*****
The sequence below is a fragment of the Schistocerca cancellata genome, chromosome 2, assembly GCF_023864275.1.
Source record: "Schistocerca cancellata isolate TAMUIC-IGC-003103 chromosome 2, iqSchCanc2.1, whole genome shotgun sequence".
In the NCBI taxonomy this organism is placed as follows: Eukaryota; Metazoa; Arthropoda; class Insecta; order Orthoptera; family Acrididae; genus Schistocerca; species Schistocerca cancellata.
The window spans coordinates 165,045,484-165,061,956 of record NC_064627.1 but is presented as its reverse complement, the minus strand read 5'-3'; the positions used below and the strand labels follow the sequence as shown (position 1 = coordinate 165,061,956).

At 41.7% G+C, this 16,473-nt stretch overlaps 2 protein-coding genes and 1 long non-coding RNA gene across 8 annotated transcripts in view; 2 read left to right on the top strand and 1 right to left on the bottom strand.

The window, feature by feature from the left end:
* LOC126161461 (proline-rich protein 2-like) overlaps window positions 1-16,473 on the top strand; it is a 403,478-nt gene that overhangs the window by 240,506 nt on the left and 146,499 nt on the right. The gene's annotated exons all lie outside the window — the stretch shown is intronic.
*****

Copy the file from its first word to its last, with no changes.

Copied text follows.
The sequence below is a fragment of the Schistocerca cancellata genome, chromosome 2, assembly GCF_023864275.1.
Source record: "Schistocerca cancellata isolate TAMUIC-IGC-003103 chromosome 2, iqSchCanc2.1, whole genome shotgun sequence".
In the NCBI taxonomy this organism is placed as follows: Eukaryota; Metazoa; Arthropoda; class Insecta; order Orthoptera; family Acrididae; genus Schistocerca; species Schistocerca cancellata.
The window spans coordinates 165,045,484-165,061,956 of record NC_064627.1 but is presented as its reverse complement, the minus strand read 5'-3'; the positions used below and the strand labels follow the sequence as shown (position 1 = coordinate 165,061,956).

At 41.7% G+C, this 16,473-nt stretch overlaps 2 protein-coding genes and 1 long non-coding RNA gene across 8 annotated transcripts in view; 2 read left to right on the top strand and 1 right to left on the bottom strand.

The window, feature by feature from the left end:
* LOC126161461 (proline-rich protein 2-like) overlaps window positions 1-16,473 on the top strand; it is a 403,478-nt gene that overhangs the window by 240,506 nt on the left and 146,499 nt on the right. The gene's annotated exons all lie outside the window — the stretch shown is intronic.